*I want to respond to Greenwald's point about Aiden Gillen and Game of Thrones, so this paragraph might not be interesting if you haven't seen the show or read the books (you should, they're both excellent.) Greenwald ends the article with the point that we should embrace seeing familiar faces repeating in shows, but if I have one gripe with Game of Thrones the show, it's that Littlefinger (Gillen) has stolen two scenes that don't belong to him in the book. One kind of makes sense, as it's a story about him and his duel for Cat (this happens in Cat's memory in the book), inexplicably set in front of a fairly-hardcore and unnecessary lesbian sex scene. The other, more egregious one is having him tell Sandor's backstory with his brother to Sansa at the tournament. They haven't established Sandor as a character at all in the show, which is a shame because I feel like he becomes one of the most interesting characters in the ensuing books. And the biggest scene with Sandor is him telling the story of his scars to Sansa after the tournament. The scene shows Sandor's contempt for feudalism nicely, and foreshadows Sandor and Sansa's future character interactions nicely. I can't think of a good reason to take that scene away from Sandor and give it to Littlefinger besides that Gillen didn't have enough to do.
Still, watch Game of Thrones. Better yet, read the books.
Monday, June 6, 2011
"The problem wasn't Pujols, the problem was [Theriot's] at-bat. We should have known better than this. We are playing like a Triple-A team. This is embarrassing. Embarrassing for the team and the owners. Embarrassing for the fans. Embarrassing, that's the word for this team."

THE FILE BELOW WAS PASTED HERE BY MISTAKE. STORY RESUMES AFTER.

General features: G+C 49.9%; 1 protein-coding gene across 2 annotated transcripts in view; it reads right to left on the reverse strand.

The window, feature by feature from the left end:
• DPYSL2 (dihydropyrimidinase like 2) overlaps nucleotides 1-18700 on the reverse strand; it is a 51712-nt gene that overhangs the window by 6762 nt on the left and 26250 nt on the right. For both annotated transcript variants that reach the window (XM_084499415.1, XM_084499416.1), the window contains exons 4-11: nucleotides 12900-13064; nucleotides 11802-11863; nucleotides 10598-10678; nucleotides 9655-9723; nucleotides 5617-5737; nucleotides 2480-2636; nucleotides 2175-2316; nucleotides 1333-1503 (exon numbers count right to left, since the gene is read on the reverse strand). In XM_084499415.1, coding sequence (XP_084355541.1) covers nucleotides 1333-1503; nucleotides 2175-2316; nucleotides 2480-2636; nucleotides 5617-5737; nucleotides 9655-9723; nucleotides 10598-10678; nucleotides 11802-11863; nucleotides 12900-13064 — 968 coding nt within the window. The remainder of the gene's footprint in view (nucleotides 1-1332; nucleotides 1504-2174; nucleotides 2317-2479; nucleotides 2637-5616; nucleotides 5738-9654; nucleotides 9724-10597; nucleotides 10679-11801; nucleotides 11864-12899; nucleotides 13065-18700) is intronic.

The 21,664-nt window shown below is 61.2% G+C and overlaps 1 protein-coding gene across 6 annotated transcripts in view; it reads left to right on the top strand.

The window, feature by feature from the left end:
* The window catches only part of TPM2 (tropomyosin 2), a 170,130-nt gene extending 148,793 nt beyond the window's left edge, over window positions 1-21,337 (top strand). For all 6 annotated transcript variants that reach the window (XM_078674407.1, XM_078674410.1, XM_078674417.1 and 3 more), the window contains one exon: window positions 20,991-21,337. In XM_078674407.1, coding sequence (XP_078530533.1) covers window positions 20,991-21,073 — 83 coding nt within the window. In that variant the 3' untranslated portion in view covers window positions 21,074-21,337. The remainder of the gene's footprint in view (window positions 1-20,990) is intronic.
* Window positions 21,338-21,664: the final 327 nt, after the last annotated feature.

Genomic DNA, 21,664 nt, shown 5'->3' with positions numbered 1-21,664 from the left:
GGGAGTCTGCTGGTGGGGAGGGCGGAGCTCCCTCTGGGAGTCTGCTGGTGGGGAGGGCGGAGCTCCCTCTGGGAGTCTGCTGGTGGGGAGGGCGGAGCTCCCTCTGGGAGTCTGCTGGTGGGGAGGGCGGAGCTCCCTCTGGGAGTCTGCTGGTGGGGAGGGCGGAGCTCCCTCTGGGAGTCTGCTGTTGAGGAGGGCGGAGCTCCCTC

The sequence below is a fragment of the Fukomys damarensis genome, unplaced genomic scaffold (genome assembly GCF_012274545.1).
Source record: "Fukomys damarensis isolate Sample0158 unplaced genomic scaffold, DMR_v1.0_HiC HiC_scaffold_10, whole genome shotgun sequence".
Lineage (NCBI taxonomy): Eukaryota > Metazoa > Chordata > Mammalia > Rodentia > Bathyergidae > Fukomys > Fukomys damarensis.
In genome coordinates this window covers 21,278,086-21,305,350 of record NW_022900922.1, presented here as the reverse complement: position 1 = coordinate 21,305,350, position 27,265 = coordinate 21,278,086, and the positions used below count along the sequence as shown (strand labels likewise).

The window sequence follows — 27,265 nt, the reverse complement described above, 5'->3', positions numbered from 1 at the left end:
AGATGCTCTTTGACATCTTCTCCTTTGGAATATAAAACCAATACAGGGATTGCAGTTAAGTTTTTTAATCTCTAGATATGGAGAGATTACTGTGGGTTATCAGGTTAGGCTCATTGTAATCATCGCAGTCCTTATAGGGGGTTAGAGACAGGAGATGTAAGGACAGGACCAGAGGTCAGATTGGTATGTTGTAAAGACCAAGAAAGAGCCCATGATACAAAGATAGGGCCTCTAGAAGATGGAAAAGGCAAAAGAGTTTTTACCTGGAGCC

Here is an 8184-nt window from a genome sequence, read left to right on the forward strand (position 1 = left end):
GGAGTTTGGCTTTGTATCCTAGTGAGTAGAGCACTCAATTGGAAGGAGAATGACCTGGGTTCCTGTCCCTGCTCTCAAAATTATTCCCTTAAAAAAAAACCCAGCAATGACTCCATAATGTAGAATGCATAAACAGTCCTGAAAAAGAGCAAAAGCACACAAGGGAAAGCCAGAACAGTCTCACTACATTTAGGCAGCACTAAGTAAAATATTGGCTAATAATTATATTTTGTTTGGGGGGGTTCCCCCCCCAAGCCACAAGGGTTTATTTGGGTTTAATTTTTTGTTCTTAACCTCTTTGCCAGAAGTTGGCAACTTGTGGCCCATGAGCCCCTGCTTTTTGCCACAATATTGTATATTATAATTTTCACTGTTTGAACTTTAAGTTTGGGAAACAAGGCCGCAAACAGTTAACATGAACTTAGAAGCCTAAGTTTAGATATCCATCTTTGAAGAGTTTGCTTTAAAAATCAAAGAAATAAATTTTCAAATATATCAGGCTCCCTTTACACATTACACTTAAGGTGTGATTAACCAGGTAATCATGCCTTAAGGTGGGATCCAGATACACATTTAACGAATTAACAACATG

"We should know that Ryan Theriot is not a good fastball hitter, we should know that as a team. We should play better here. We stink. That's all I've got to say." -Big Z
Let's start by getting this out of the way: he's not wrong about any of this. They should be embarrassed, the way they're playing right now. But there are way more problems than Marmol having a bad week. Here are some basic numbers for you:
The Cubs are 9th in the NL in OPS but 4th to last in Home Runs, with 40. They're ahead of the Mets and Astros, who both suck, and the Padres, who play in the most spacious pitchers park in the game.
The Cubs are dead last in the league (and all of baseball) in ERA at 4.75. And before Big Z starts pointing fingers at the bullpen, he should know the Cubs are also last in quality starts, with 20 out of a possible 57 (that's really bad, non-baseball-fans)